This stance reflects the Fed’s dual mandate, according to which monetary policy targets maximum employment consistent with price stability. But the credibility needed to anchor expectations is difficult – sometimes even impossible – to achieve when two targets are being pursued simultaneously. The resulting uncertainty could trigger more volatility, especially in bond markets, potentially impeding economic recovery (for example, by pushing up long-term mortgage rates) or augmenting future inflation risk.
By contrast, the credibility associated with pursuing only an inflation target builds on itself. Given this, it would be safer and more effective for the Fed and other central banks to pursue a single inflation target, and then use the gain in credibility to aid economic recovery.
For example, a central bank might announce that circumstances during, say, the next two years warrant a doubling of the inflation target from the usual – that is, almost never varied – annual rate of 2%. Such an approach would reduce the risk of debt deflation, while capping inflation expectations to prevent a damaging surge in prices as recovery takes hold.
Such preventive measures are all the more important in view of the Great Inflation’s second relevant lesson: fiscal discipline is essential to price stability. Sustaining a high budget deficit over many years will lead to an unmanageable debt buildup, unless that debt is inflated away or restructured.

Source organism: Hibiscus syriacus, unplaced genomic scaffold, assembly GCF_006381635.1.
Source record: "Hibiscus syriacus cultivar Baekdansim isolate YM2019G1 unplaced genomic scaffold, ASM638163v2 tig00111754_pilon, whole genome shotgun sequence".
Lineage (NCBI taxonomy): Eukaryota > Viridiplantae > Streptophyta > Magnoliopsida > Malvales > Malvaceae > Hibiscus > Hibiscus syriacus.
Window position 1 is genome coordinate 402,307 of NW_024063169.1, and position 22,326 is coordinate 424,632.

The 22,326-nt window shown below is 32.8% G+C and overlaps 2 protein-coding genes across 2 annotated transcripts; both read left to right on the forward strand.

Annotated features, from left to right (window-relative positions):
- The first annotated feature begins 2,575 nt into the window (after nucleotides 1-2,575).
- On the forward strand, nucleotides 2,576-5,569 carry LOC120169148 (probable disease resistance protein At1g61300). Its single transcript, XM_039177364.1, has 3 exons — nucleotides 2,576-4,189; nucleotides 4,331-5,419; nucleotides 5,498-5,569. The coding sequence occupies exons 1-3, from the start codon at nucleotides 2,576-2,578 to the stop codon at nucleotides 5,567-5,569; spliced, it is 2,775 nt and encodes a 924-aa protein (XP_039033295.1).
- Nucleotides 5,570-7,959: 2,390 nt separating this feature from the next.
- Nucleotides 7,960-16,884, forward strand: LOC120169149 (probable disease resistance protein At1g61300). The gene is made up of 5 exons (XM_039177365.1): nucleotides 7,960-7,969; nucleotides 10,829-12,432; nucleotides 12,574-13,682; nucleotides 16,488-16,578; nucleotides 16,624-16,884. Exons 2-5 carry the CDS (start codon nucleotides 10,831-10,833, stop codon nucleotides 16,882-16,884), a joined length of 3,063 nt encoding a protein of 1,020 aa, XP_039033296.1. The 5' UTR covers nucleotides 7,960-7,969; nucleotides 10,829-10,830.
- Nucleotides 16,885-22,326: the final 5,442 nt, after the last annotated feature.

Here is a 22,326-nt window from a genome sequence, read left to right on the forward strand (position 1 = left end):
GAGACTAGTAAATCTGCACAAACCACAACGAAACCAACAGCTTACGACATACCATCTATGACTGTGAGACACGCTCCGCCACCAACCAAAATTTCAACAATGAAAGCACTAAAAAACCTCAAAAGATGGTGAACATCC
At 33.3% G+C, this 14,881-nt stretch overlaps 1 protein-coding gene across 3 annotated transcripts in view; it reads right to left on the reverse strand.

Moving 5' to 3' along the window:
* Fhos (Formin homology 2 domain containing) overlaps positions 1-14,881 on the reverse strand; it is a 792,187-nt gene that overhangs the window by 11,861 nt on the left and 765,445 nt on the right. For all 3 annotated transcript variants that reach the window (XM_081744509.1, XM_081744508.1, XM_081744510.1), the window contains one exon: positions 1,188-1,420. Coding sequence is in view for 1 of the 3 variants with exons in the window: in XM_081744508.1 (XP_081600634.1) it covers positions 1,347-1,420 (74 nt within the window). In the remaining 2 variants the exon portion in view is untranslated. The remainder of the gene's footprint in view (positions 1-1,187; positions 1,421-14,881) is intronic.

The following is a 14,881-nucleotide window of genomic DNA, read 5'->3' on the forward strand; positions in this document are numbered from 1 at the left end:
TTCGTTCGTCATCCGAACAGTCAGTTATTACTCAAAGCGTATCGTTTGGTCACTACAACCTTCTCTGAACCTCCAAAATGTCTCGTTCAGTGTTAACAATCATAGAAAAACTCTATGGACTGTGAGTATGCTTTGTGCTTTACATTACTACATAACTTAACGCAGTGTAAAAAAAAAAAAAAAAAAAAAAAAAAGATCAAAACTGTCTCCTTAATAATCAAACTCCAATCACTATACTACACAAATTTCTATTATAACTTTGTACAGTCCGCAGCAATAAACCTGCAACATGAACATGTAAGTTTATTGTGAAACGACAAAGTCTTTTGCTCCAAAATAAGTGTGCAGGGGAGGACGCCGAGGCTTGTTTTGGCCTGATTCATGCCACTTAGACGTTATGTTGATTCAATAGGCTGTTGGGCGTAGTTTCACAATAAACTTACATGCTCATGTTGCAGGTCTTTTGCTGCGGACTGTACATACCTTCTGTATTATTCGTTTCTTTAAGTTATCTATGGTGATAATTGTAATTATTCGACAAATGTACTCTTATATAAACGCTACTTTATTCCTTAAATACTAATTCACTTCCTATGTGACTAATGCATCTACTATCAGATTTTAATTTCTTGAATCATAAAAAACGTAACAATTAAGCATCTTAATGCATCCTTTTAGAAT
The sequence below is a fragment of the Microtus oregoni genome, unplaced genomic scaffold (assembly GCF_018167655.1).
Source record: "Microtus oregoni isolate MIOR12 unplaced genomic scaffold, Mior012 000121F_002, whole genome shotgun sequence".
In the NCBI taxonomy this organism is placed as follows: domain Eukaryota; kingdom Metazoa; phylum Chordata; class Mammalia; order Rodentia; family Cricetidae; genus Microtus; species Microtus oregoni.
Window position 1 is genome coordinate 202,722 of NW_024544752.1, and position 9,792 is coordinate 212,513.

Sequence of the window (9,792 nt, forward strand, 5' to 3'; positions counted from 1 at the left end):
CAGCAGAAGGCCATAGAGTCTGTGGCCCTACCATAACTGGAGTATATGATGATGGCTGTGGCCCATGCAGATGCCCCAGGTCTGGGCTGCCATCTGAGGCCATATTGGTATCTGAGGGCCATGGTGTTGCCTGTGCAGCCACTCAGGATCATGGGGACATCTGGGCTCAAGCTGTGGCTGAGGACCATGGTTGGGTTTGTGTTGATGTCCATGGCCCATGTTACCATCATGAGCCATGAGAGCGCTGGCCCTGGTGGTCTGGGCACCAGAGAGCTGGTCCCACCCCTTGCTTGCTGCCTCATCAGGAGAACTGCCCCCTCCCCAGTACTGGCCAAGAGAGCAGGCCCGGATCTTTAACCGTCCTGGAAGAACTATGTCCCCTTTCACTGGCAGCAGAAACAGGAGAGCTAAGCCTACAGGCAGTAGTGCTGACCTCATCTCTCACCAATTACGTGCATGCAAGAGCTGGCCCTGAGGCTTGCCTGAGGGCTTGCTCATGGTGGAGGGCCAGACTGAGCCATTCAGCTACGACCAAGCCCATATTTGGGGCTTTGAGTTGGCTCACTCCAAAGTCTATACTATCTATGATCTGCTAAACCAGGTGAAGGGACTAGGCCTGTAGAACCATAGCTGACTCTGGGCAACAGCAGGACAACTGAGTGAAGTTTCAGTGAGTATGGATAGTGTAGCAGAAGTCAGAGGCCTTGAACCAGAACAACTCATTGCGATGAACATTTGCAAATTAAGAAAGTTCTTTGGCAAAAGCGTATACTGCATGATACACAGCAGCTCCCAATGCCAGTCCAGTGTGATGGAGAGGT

As it stands, the United States – and presumably the United Kingdom – plans to begin tapering QE when the economy is growing faster, unemployment is lower, and government and household revenues are rising. But will tax revenues rise fast enough to offset the escalating cost of servicing the government’s mountain of debt?
Even if public debt is not growing as fast as before, the huge volume of existing debt must be repaid. The best cure would be controlled higher inflation – that is, the aforementioned temporary increase in the inflation target – to erode the real value of public debt and forestall the risk of a much more damaging inflationary shock later, one in which expectations become unhinged.
But, while this approach could work in the US, the European Central Bank is institutionally constrained from raising the inflation target. Although its pledge last August to purchase unlimited quantities of short-term government debt has calmed markets, activation of the ECB’s “outright monetary transactions” program is conditional on continued fiscal retrenchment. So the eurozone’s crisis-stricken economies cannot grow.
In this context, the eurozone’s most heavily indebted countries will have to force their creditors to accept a restructuring of public debt. The preferable alternative would be growth-boosting devaluations – that is, a eurozone breakup. But if, as seems likely, such devaluations are left too late, debt restructuring might still be needed.
In the coming years, Europe appears set to lurch from the frying pan of depression to the fire of high inflation. When it does, the lessons of the Great Inflation will suddenly be all too pertinent.
Copyright: Project-Syndicate. org 2013